Commons 1834 a

The Chamber of the House of Commons before the fire of October 1834

In order to combat complaints that the House’s time would be consumed by ‘unprofitable talking’, and that ‘low bred mob orators’ would obstruct parliamentary business, the Spectator decided to analyse all the spoken contributions, excluding mere matters of form, made in the Commons and recorded by the Mirror of Parliament, then the most full record of parliamentary proceedings, as discussed in one of our earlier blogs. Paying particular attention to the utterances of the 51 new Members who could be fairly assumed to owe their return to the changes effected by the Reform Act, the paper hoped to silence the ‘unfair and carping attacks of the Anti-Reformers’.

When the paper’s first analysis appeared at the end of March 1833 it concluded that ‘the old stagers’ were, after all, the most prolific talkers. However, the new reform MPs, who comprised less than 8% of the House, were also reckoned to have made 320 (or 18%) of the 1,776 contributions to debate recorded up to that time. Their speeches had filled 185 of the Mirror’s 1,057 columns, each of which contained about 1,000 words. Significantly, the paper argued that it was not these new MPs who were responsible for the delay which had taken place in the conduct of public business. Instead the ‘everlasting harangues’ over Irish policy were identified as the main obstacle to progress.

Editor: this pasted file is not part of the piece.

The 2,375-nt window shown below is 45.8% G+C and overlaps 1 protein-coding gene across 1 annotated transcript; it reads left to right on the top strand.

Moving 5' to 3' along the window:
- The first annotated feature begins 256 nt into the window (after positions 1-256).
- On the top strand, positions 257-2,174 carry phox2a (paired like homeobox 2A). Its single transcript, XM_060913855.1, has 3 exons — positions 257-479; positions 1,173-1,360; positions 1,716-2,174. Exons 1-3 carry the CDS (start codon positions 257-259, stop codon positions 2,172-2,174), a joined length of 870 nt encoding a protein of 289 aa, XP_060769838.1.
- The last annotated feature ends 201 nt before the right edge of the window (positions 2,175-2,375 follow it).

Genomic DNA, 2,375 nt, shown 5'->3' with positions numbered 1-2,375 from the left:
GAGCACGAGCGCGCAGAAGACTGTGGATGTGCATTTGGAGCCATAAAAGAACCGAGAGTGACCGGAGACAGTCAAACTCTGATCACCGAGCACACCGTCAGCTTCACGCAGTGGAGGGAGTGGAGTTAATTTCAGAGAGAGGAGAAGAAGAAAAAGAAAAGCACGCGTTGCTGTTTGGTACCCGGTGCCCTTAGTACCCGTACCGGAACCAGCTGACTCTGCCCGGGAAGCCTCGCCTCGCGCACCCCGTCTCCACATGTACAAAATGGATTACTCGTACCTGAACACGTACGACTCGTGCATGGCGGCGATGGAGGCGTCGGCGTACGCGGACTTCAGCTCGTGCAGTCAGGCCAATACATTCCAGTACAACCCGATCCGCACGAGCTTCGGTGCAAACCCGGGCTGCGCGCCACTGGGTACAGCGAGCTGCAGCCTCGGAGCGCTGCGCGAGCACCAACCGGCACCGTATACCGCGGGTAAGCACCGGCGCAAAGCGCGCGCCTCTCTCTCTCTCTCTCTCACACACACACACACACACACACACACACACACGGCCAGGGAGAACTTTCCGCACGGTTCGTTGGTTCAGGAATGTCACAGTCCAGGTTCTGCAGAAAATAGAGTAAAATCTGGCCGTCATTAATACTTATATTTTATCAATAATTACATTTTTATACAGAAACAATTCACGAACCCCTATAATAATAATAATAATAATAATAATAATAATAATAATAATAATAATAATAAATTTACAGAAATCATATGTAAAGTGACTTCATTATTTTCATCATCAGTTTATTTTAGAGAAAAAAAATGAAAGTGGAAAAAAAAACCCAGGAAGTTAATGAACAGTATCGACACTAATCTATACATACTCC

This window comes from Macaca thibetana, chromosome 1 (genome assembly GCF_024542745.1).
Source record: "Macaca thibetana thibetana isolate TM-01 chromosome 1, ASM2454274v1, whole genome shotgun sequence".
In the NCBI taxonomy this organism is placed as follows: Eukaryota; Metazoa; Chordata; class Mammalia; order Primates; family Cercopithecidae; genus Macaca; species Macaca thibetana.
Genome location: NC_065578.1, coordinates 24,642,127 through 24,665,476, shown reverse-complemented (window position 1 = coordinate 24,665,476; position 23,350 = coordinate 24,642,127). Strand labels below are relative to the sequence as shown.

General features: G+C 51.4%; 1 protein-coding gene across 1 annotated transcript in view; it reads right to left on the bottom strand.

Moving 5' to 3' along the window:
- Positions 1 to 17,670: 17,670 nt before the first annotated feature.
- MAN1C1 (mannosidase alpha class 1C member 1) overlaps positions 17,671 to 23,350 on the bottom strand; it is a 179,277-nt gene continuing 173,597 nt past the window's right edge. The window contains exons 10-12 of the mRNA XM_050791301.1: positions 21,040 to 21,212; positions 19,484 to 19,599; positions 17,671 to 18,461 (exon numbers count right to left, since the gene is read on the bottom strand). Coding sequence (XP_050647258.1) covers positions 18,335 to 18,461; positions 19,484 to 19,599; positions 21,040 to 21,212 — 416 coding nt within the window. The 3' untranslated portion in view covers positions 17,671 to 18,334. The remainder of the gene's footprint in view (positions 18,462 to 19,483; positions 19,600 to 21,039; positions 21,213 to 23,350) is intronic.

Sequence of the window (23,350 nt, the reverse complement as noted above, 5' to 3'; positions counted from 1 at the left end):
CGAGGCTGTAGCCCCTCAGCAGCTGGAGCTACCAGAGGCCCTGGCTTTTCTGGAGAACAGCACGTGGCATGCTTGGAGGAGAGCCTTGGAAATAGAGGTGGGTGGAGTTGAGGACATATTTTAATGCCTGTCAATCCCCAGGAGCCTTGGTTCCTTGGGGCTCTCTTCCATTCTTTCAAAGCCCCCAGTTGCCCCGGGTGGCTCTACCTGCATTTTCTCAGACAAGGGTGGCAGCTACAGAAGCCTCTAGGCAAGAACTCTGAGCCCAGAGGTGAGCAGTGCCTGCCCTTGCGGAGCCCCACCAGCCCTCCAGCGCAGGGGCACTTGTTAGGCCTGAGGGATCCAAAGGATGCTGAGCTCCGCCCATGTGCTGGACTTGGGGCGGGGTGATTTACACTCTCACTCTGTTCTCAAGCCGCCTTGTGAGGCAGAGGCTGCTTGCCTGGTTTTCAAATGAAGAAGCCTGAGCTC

By the time the Spectator produced its analysis of the 11,709 speeches made in the 1833 session that December, it had abandoned separately classifying speeches made by the new reform MPs. Understandably, the most frequent speaker by some margin was Lord Althorp, the chancellor of the exchequer and leader in the House of Commons. Other leading orators included the Irish chief secretary, Edward Stanley, and the secretary to the treasury, Thomas Spring Rice. Senior Conservatives such as Sir Robert Peel, Sir Frederick Shaw and Sir Robert Inglis also weighed in substantially by logging more than 500 speeches between them.

(c) Museum of Farnham; Supplied by The Public Catalogue Foundation

William Cobbett (c) Museum of Farnham; Supplied by The Public Catalogue Foundation

However, the paper’s ‘Parliamentary Speechification Table’ revealed that the new reform MPs continued to make a disproportionate contribution to proceedings. The 51 MPs analysed in March had made a total of 1,594 speeches, occupying 815 (or 16%) of the 5,094 columns recorded in the Mirror. The most prolific MP was the veteran radical William Cobbett, who sat for the newly-enfranchised borough of Oldham, and made no less than 261 contributions to debate. The Irish radical MP for Drogheda, Andrew Carew O’Dwyer, spoke 111 times – more frequently than Sir Robert Peel. Indeed, when one adds to these speeches the huge contribution to debate made by more seasoned radicals such as Daniel O’Connell, who spoke the greatest number of words in the session (his 647 speeches covered 338 columns), and Joseph Hume (601 speeches in 253 columns), not to mention other reformers such as Henry Warburton (143 speeches), Colonel De Lacy Evans (111 speeches), and Edward Southwell Ruthven, the repeal MP for Dublin (98 speeches), it was clear that radical views were given a very full airing in the newly reformed House of Commons.